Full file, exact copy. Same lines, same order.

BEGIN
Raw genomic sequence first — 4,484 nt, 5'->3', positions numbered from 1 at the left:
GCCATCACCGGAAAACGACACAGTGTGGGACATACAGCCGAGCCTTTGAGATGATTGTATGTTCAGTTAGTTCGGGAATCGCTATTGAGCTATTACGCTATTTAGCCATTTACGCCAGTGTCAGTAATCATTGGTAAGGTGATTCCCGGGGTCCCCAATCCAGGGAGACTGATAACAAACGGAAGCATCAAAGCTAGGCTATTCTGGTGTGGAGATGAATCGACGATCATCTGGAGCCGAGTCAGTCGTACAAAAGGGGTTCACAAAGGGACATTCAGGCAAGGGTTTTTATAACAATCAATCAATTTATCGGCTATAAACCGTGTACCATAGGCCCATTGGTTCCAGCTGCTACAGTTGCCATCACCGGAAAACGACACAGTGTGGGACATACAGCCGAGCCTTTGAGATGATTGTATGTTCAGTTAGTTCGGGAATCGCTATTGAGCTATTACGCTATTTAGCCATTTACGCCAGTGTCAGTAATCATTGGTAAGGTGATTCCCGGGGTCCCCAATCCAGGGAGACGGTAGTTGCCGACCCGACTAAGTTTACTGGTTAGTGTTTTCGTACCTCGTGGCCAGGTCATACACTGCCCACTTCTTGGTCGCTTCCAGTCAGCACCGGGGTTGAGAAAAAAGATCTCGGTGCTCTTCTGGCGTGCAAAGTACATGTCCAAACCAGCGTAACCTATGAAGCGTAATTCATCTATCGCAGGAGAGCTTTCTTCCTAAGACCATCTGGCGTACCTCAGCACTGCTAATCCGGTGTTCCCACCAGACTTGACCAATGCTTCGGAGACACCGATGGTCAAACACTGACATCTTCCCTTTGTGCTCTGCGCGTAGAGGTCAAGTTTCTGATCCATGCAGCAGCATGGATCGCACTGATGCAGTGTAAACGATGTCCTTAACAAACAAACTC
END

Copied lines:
Raw genomic sequence first — 4,484 nt, 5'->3', positions numbered from 1 at the left:
GCCATCACCGGAAAACGACACAGTGTGGGACATACAGCCGAGCCTTTGAGATGATTGTATGTTCAGTTAGTTCGGGAATCGCTATTGAGCTATTACGCTATTTAGCCATTTACGCCAGTGTCAGTAATCATTGGTAAGGTGATTCCCGGGGTCCCCAATCCAGGGAGACTGATAACAAACGGAAGCATCAAAGCTAGGCTATTCTGGTGTGGAGATGAATCGACGATCATCTGGAGCCGAGTCAGTCGTACAAAAGGGGTTCACAAAGGGACATTCAGGCAAGGGTTTTTATAACAATCAATCAATTTATCGGCTATAAACCGTGTACCATAGGCCCATTGGTTCCAGCTGCTACAGTTGCCATCACCGGAAAACGACACAGTGTGGGACATACAGCCGAGCCTTTGAGATGATTGTATGTTCAGTTAGTTCGGGAATCGCTATTGAGCTATTACGCTATTTAGCCATTTACGCCAGTGTCAGTAATCATTGGTAAGGTGATTCCCGGGGTCCCCAATCCAGGGAGACGGTAGTTGCCGACCCGACTAAGTTTACTGGTTAGTGTTTTCGTACCTCGTGGCCAGGTCATACACTGCCCACTTCTTGGTCGCTTCCAGTCAGCACCGGGGTTGAGAAAAAAGATCTCGGTGCTCTTCTGGCGTGCAAAGTACATGTCCAAACCAGCGTAACCTATGAAGCGTAATTCATCTATCGCAGGAGAGCTTTCTTCCTAAGACCATCTGGCGTACCTCAGCACTGCTAATCCGGTGTTCCCACCAGACTTGACCAATGCTTCGGAGACACCGATGGTCAAACACTGACATCTTCCCTTTGTGCTCTGCGCGTAGAGGTCAAGTTTCTGATCCATGCAGCAGCATGGATCGCACTGATGCAGTGTAAACGATGTCCTTAACAAACAAACTC